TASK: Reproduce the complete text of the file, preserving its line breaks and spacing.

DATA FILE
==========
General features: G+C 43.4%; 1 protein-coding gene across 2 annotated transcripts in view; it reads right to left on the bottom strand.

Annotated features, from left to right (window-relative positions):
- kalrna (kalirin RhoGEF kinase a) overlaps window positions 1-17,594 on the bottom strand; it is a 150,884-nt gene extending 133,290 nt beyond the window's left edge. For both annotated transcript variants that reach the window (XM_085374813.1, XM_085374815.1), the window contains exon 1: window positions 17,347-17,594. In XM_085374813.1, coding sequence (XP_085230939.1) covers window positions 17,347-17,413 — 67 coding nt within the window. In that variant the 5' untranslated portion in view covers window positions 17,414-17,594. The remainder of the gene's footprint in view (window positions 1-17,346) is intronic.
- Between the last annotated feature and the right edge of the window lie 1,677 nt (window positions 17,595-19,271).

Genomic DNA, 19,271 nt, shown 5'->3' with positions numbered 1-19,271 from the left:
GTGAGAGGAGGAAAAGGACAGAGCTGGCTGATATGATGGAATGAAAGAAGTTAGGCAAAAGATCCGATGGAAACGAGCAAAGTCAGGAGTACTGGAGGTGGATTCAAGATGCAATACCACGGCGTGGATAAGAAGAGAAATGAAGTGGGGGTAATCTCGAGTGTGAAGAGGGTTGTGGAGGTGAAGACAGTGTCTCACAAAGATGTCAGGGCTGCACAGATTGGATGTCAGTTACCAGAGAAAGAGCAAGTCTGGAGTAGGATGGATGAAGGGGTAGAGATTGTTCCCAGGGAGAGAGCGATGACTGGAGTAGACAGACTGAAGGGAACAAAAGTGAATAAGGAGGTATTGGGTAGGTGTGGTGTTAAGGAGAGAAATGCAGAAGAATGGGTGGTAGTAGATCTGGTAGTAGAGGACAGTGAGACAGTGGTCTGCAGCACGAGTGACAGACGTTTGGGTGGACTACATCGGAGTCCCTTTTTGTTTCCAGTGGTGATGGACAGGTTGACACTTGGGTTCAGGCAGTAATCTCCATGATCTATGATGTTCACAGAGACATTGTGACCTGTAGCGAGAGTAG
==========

General features: G+C 43.4%; 1 protein-coding gene across 2 annotated transcripts in view; it reads right to left on the bottom strand.

Annotated features, from left to right (window-relative positions):
- kalrna (kalirin RhoGEF kinase a) overlaps window positions 1-17,594 on the bottom strand; it is a 150,884-nt gene extending 133,290 nt beyond the window's left edge. For both annotated transcript variants that reach the window (XM_085374813.1, XM_085374815.1), the window contains exon 1: window positions 17,347-17,594. In XM_085374813.1, coding sequence (XP_085230939.1) covers window positions 17,347-17,413 — 67 coding nt within the window. In that variant the 5' untranslated portion in view covers window positions 17,414-17,594. The remainder of the gene's footprint in view (window positions 1-17,346) is intronic.
- Between the last annotated feature and the right edge of the window lie 1,677 nt (window positions 17,595-19,271).

Genomic DNA, 19,271 nt, shown 5'->3' with positions numbered 1-19,271 from the left:
GTGAGAGGAGGAAAAGGACAGAGCTGGCTGATATGATGGAATGAAAGAAGTTAGGCAAAAGATCCGATGGAAACGAGCAAAGTCAGGAGTACTGGAGGTGGATTCAAGATGCAATACCACGGCGTGGATAAGAAGAGAAATGAAGTGGGGGTAATCTCGAGTGTGAAGAGGGTTGTGGAGGTGAAGACAGTGTCTCACAAAGATGTCAGGGCTGCACAGATTGGATGTCAGTTACCAGAGAAAGAGCAAGTCTGGAGTAGGATGGATGAAGGGGTAGAGATTGTTCCCAGGGAGAGAGCGATGACTGGAGTAGACAGACTGAAGGGAACAAAAGTGAATAAGGAGGTATTGGGTAGGTGTGGTGTTAAGGAGAGAAATGCAGAAGAATGGGTGGTAGTAGATCTGGTAGTAGAGGACAGTGAGACAGTGGTCTGCAGCACGAGTGACAGACGTTTGGGTGGACTACATCGGAGTCCCTTTTTGTTTCCAGTGGTGATGGACAGGTTGACACTTGGGTTCAGGCAGTAATCTCCATGATCTATGATGTTCACAGAGACATTGTGACCTGTAGCGAGAGTAG